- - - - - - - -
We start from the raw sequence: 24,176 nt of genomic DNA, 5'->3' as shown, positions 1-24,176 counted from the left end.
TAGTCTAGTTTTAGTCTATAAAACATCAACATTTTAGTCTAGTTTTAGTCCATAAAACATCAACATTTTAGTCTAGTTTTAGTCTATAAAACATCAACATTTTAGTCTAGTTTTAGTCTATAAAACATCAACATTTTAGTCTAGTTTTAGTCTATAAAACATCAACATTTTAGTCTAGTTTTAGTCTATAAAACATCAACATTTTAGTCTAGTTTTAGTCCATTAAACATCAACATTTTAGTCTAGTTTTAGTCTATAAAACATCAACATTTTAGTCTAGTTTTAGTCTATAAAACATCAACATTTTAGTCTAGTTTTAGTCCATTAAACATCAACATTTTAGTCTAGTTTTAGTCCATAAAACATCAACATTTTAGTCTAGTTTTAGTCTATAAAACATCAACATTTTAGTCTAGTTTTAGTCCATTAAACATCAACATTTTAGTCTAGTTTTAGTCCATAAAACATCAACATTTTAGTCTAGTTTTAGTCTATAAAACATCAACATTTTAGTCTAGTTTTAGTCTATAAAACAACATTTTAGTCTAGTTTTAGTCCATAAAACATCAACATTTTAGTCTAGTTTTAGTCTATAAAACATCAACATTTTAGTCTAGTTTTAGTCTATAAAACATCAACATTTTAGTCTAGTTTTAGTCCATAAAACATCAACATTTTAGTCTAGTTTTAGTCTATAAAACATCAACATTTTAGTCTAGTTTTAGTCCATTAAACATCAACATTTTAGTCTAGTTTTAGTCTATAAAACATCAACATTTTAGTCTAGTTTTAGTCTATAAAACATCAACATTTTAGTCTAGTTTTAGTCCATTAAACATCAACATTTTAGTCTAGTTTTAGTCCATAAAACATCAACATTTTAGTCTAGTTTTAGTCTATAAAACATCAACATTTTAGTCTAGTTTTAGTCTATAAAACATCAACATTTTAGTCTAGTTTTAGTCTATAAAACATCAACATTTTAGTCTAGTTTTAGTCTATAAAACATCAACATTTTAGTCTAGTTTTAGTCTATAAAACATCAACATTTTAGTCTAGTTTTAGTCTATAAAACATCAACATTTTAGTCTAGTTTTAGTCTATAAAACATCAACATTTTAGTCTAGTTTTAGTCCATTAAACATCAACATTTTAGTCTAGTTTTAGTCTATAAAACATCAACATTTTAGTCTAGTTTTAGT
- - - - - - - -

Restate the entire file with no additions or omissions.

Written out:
We start from the raw sequence: 24,176 nt of genomic DNA, 5'->3' as shown, positions 1-24,176 counted from the left end.
TAGTCTAGTTTTAGTCTATAAAACATCAACATTTTAGTCTAGTTTTAGTCCATAAAACATCAACATTTTAGTCTAGTTTTAGTCTATAAAACATCAACATTTTAGTCTAGTTTTAGTCTATAAAACATCAACATTTTAGTCTAGTTTTAGTCTATAAAACATCAACATTTTAGTCTAGTTTTAGTCTATAAAACATCAACATTTTAGTCTAGTTTTAGTCCATTAAACATCAACATTTTAGTCTAGTTTTAGTCTATAAAACATCAACATTTTAGTCTAGTTTTAGTCTATAAAACATCAACATTTTAGTCTAGTTTTAGTCCATTAAACATCAACATTTTAGTCTAGTTTTAGTCCATAAAACATCAACATTTTAGTCTAGTTTTAGTCTATAAAACATCAACATTTTAGTCTAGTTTTAGTCCATTAAACATCAACATTTTAGTCTAGTTTTAGTCCATAAAACATCAACATTTTAGTCTAGTTTTAGTCTATAAAACATCAACATTTTAGTCTAGTTTTAGTCTATAAAACAACATTTTAGTCTAGTTTTAGTCCATAAAACATCAACATTTTAGTCTAGTTTTAGTCTATAAAACATCAACATTTTAGTCTAGTTTTAGTCTATAAAACATCAACATTTTAGTCTAGTTTTAGTCCATAAAACATCAACATTTTAGTCTAGTTTTAGTCTATAAAACATCAACATTTTAGTCTAGTTTTAGTCCATTAAACATCAACATTTTAGTCTAGTTTTAGTCTATAAAACATCAACATTTTAGTCTAGTTTTAGTCTATAAAACATCAACATTTTAGTCTAGTTTTAGTCCATTAAACATCAACATTTTAGTCTAGTTTTAGTCCATAAAACATCAACATTTTAGTCTAGTTTTAGTCTATAAAACATCAACATTTTAGTCTAGTTTTAGTCTATAAAACATCAACATTTTAGTCTAGTTTTAGTCTATAAAACATCAACATTTTAGTCTAGTTTTAGTCTATAAAACATCAACATTTTAGTCTAGTTTTAGTCTATAAAACATCAACATTTTAGTCTAGTTTTAGTCTATAAAACATCAACATTTTAGTCTAGTTTTAGTCTATAAAACATCAACATTTTAGTCTAGTTTTAGTCCATTAAACATCAACATTTTAGTCTAGTTTTAGTCTATAAAACATCAACATTTTAGTCTAGTTTTAGT